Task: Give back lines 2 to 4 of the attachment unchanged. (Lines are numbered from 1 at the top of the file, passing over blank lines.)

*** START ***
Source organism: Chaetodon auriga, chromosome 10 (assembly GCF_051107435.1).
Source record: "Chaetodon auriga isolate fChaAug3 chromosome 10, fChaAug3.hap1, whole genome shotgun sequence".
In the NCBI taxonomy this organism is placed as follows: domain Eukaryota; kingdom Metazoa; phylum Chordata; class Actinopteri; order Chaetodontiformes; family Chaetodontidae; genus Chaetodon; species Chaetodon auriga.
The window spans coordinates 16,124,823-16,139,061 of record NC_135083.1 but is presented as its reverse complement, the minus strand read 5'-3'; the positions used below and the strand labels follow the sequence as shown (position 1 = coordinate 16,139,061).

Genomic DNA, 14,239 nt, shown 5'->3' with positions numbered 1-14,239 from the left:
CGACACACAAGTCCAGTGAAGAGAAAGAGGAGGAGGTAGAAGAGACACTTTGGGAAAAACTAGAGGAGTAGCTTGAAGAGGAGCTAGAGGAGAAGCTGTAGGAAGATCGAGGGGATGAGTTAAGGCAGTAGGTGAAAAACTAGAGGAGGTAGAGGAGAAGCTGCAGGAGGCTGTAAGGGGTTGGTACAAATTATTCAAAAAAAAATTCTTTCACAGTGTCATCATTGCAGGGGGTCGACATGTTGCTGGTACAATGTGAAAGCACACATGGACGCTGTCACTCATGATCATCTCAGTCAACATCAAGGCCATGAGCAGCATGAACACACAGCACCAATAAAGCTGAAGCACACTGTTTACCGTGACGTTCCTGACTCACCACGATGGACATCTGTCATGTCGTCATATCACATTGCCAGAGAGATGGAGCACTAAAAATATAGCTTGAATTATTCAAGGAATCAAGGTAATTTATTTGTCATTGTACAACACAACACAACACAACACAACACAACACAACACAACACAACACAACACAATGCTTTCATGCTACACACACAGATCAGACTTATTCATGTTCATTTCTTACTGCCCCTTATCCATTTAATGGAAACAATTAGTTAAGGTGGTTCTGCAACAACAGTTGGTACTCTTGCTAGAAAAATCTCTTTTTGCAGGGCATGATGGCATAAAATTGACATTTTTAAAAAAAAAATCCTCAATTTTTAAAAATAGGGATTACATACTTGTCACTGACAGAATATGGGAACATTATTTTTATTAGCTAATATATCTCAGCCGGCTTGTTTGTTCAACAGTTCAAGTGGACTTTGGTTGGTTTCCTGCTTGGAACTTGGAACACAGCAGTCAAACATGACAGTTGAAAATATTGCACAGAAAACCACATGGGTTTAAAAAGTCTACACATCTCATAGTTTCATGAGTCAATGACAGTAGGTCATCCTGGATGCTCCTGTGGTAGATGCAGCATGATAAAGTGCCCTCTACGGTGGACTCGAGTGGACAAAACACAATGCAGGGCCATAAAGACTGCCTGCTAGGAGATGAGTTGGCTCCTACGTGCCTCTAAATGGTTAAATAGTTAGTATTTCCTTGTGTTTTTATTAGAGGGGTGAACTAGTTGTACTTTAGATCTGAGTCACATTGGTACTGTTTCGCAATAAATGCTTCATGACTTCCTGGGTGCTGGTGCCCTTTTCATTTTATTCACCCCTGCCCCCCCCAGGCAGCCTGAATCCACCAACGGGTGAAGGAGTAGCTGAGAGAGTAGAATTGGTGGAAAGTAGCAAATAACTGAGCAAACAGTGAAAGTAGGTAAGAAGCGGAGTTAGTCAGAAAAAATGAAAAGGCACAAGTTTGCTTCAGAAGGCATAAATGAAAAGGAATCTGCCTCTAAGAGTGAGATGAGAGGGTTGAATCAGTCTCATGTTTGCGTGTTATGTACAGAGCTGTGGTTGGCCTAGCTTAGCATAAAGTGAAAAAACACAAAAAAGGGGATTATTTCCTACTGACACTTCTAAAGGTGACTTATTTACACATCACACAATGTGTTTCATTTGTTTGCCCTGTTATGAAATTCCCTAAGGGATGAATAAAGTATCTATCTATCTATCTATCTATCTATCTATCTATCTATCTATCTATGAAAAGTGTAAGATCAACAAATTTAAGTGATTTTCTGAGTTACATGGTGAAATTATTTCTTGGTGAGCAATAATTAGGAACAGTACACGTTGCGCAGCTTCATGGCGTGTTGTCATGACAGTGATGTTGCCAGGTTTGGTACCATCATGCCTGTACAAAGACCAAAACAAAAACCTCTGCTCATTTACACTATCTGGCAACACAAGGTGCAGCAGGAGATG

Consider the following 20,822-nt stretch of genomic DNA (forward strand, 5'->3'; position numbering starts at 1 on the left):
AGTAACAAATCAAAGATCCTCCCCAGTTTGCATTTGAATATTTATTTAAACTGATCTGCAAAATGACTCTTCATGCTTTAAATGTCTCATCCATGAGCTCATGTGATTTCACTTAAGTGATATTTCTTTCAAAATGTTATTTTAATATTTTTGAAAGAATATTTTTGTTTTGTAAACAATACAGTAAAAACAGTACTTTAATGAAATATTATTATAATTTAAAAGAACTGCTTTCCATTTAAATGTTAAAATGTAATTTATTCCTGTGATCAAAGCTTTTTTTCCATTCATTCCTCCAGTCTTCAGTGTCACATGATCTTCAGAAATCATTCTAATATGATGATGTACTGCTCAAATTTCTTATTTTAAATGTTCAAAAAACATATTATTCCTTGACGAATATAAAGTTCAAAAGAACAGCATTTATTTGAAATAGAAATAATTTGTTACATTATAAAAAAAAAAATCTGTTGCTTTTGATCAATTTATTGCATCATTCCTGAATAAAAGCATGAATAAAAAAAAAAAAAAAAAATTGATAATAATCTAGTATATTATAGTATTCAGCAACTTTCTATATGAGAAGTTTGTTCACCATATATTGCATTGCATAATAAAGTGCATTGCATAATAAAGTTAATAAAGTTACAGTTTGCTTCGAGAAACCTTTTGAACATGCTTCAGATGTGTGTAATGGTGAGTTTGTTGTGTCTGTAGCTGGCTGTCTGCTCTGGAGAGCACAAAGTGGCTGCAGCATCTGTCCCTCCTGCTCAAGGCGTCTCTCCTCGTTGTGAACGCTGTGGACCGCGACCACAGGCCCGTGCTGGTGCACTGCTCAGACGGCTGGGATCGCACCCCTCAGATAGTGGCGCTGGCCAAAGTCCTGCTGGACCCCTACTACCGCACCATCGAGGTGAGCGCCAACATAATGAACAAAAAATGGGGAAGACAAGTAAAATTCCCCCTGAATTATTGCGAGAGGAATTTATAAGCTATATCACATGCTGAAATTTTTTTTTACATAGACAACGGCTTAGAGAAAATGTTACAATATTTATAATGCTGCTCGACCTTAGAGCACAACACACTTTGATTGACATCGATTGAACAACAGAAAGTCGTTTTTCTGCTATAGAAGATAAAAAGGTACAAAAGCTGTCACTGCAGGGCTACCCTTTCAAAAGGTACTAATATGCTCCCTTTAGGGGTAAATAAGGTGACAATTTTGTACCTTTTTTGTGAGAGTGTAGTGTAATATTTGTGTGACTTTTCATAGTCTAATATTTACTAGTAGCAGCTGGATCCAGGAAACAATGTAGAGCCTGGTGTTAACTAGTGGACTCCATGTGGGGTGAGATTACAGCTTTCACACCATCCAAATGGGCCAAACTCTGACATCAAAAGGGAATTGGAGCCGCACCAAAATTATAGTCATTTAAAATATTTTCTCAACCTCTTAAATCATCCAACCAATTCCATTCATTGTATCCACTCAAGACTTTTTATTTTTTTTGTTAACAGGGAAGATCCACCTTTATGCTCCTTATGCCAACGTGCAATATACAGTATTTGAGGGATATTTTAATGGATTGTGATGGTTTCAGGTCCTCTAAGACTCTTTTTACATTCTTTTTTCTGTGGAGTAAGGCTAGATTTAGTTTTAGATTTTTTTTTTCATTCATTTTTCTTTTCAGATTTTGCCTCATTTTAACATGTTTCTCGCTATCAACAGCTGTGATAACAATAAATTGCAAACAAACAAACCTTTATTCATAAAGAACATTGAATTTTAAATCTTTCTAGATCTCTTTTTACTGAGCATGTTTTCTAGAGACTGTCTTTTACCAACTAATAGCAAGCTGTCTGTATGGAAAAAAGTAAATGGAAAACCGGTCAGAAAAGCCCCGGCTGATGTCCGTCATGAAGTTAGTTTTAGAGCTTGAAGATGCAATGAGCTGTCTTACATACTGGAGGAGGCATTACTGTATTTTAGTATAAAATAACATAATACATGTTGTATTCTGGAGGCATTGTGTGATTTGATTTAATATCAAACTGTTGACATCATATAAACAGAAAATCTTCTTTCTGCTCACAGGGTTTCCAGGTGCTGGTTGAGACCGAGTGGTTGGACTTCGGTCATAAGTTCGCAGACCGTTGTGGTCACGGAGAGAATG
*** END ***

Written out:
Source record: "Chaetodon auriga isolate fChaAug3 chromosome 10, fChaAug3.hap1, whole genome shotgun sequence".
In the NCBI taxonomy this organism is placed as follows: domain Eukaryota; kingdom Metazoa; phylum Chordata; class Actinopteri; order Chaetodontiformes; family Chaetodontidae; genus Chaetodon; species Chaetodon auriga.
The window spans coordinates 16,124,823-16,139,061 of record NC_135083.1 but is presented as its reverse complement, the minus strand read 5'-3'; the positions used below and the strand labels follow the sequence as shown (position 1 = coordinate 16,139,061).